We start the consecration to Jesus through Our Lady, tomorrow. Here is a rough outline of our consecration preparation. Now begins the 33-day period of exercises. St. Louis-Marie breaks these days into sections of days, each section having its own prayers, and each particular day having its own brief readings with which to fill the mind for that day (the readings come from Sacred Scripture, "The Imitation of Christ," and "True Devotion to the Blessed Virgin Mary"). Don't just read the readings, internalize them; don't let your lips just mouth the prayers, truly pray them. First comes a 12-day preparation period that consists of emptying oneself of the spirit of the world in penance and mortification. For those 12 days, we pray the Veni Creator, the Ave Maris Stella, the Magnificat, and the Glory Be. Then follow 3 weeks, each week having a specific focus. The first week focuses on offering up our prayers and devotions for the purpose of coming to understand ourselves and our sins; humility is the key, and the prayers the Litany of the Holy Ghost, the Litany of Loreto, and the Ave Maris Stella help us. During the second week, we ask the Holy Ghost to help us better understand the Blessed Virgin; we pray the Litany of the Holy Ghost, the Litany of Loreto, the Ave Maris Stellis, the prayer to Mary by St. Louis-Marie, and 5 decades of the Holy Rosary each day for assistance. During the third week, we seek to better understand Christ through meditation and the Litany of the Holy Ghost, the Ave Maris Stella, and the Litany of the Holy Name of Jesus, Montfort's prayer to Jesus, and the prayer O Jesus Living in Mary. Your prayers for the supports taking Pope John Paul II's Theology of the Body to the streets! Together, united in prayer to Jesus Christ, we can build a culture of life and love.

Saturday, March 24, 2007

Lenten Recipe: Cheese Pupusas from El Salvador

I learned this from one of my English as a Second Language students from El Salvador, and my Salvadorean husband appreciates them when I take the time.
A Pupusa is merely a stuffed tortilla, and are also made with pork (chicharron) or beans. It's served with cortido, or viniagrette cole slaw.
Cheese pupusas are my family favorite, and if the cheese leaks out and fries while the pupusa is cooking, that's even better! They take a bit a practice, but they're worth it.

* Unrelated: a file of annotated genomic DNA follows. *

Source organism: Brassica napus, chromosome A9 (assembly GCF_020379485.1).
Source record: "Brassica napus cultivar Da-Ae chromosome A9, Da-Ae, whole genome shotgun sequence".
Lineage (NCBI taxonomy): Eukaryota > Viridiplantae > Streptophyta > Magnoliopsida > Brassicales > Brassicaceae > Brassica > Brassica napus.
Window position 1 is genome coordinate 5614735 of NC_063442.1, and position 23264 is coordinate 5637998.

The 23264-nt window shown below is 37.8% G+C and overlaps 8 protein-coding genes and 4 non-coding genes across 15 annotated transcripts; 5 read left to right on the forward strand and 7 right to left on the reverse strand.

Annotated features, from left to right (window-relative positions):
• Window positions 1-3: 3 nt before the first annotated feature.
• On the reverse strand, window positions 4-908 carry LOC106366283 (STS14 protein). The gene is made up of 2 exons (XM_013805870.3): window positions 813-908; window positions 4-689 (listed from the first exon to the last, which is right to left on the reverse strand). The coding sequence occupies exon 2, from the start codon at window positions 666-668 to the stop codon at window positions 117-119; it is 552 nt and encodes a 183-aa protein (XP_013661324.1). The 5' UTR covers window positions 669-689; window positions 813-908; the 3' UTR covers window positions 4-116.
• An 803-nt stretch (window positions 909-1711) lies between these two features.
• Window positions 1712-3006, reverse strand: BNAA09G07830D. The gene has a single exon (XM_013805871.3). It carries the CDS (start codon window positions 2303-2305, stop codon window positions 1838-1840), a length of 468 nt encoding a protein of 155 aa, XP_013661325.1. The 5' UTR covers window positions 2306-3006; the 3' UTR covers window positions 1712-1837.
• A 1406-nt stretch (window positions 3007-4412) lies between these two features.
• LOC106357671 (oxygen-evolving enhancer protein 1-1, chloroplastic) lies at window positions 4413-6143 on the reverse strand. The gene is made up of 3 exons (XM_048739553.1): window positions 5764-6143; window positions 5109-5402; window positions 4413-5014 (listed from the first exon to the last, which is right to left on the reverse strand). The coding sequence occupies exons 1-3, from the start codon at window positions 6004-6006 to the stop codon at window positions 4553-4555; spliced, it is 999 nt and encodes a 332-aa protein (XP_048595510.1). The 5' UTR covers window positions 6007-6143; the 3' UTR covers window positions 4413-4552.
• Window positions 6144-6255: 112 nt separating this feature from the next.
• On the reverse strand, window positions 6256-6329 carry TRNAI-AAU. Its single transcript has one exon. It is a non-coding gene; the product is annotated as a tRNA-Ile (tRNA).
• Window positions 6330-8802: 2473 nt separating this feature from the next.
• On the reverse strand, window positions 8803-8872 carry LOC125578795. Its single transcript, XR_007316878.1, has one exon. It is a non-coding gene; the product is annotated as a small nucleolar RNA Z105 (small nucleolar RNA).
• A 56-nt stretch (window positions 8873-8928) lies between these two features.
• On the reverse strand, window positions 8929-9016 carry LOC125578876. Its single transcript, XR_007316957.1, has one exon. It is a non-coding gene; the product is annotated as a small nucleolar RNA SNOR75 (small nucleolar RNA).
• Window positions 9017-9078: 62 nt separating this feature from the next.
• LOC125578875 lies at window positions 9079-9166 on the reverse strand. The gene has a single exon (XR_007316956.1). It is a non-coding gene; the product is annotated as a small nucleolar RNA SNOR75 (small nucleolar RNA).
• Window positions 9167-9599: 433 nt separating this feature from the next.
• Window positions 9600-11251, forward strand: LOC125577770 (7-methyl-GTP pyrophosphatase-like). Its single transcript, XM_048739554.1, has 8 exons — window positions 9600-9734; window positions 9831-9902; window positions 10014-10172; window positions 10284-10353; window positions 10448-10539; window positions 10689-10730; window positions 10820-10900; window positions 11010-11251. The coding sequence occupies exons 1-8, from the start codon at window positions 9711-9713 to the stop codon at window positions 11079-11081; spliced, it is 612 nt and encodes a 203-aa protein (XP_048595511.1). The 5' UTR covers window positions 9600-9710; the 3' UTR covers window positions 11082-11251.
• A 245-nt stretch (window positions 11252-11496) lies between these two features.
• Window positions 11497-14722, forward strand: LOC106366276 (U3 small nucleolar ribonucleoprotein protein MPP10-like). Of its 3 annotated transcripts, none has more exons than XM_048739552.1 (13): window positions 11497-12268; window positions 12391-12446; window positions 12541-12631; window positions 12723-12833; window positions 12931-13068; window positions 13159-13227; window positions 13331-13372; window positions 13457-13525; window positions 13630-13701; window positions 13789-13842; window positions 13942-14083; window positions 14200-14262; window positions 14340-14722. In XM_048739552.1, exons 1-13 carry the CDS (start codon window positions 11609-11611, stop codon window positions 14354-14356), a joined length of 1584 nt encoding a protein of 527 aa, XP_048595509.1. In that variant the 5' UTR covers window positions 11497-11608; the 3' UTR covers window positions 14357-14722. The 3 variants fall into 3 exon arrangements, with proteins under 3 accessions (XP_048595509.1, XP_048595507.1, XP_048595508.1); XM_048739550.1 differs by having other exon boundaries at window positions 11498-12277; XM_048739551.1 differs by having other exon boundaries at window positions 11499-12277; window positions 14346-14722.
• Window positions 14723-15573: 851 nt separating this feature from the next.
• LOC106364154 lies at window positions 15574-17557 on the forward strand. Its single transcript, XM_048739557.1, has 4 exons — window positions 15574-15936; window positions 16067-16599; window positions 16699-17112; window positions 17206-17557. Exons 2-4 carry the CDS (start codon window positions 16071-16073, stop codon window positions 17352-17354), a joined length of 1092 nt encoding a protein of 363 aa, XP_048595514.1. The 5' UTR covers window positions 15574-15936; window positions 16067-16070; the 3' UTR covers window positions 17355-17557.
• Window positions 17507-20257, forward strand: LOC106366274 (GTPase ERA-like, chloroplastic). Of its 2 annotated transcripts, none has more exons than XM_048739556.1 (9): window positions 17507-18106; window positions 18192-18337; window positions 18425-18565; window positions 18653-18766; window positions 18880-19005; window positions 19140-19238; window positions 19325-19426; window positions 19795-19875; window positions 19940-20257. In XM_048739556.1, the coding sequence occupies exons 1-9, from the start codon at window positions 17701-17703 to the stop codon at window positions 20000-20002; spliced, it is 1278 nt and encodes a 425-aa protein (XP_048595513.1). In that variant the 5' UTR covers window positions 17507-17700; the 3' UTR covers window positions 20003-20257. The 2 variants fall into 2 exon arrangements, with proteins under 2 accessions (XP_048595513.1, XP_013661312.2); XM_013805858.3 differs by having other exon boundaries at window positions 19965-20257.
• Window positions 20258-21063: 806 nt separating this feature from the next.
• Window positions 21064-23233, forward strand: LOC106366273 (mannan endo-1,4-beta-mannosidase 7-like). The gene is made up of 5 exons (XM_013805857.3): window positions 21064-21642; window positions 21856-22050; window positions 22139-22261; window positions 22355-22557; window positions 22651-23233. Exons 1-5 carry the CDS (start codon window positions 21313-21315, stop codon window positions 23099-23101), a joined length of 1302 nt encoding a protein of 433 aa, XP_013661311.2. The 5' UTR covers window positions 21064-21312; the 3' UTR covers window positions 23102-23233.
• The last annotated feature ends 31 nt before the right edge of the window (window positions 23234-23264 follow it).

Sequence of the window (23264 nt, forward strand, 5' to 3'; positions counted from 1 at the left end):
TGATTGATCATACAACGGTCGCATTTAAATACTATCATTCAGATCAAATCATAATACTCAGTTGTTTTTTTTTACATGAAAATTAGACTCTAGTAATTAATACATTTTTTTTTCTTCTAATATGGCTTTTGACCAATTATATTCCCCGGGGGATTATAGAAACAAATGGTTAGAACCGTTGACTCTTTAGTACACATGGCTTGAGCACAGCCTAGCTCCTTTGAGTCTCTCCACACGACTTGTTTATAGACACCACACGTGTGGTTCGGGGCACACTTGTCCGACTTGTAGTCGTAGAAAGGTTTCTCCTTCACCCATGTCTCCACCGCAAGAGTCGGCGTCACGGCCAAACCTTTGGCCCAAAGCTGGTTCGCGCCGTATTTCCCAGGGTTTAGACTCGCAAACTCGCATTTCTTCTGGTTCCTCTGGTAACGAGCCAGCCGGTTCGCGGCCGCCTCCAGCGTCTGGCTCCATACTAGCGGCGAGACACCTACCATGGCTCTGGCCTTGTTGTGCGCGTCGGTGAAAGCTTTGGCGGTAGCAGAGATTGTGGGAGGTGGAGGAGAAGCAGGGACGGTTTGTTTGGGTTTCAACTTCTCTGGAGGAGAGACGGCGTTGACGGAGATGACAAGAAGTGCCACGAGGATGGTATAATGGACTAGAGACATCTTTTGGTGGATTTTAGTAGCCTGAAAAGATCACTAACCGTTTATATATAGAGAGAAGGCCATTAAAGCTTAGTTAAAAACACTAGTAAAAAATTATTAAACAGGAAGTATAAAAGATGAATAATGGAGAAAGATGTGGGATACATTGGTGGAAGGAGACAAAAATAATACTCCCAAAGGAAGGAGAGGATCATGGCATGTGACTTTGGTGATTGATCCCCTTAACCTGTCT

Ingredients: Maseca corn flour, mozzarella cheese, and green peppers
Make the cortido by shredding the cabbage with onions and carrots, and mixing with your favorite vinegar. Set aside.
Then grate the mozzarella cheese, and chop the green pepper very fine, mix, and set aside.
Now, you're ready to make the pupusas.

First, heat up the griddle with a bit of oil, to medium high, then, you blend the Maseca with water by hand, until it's softer than Playdough, then rinse off your hands to make the tortilla (keep a bowl of water ready to rinse your hands when they become too sticky).

Start with a ball like a large meatball, then flatten it, turning it around in you hands, like a saucer, then on your palms. When the tortilla is large enough to fill with cheese mixture, put in a small amount (see picture) and close the tortilla around it. Flatten it again, turning it around and around in your hand, then fry it on both sides till a bit golden.

Gaby's Essay on Christina

I was reminded of Gaby's essay by a post on Postcards from Holland about siblings of special needs children. She says that she doesn't like to read articles about grown siblings of special needs adults because they are rarely positive. Well, Gaby may yet change her mind, as she was only twelve when she wrote this essay, but, so far, the sisters are inseparable. Her essay won first place in the diocese of Rockville Centre Respect Life Essay contest last year. I can't believe I have taken this long to post it! This photo was taken in January when we celebrated my dad's 75th birthday, thus the girls are sharing a Shirley Temple at the bar (I don't want to scandalize anyone)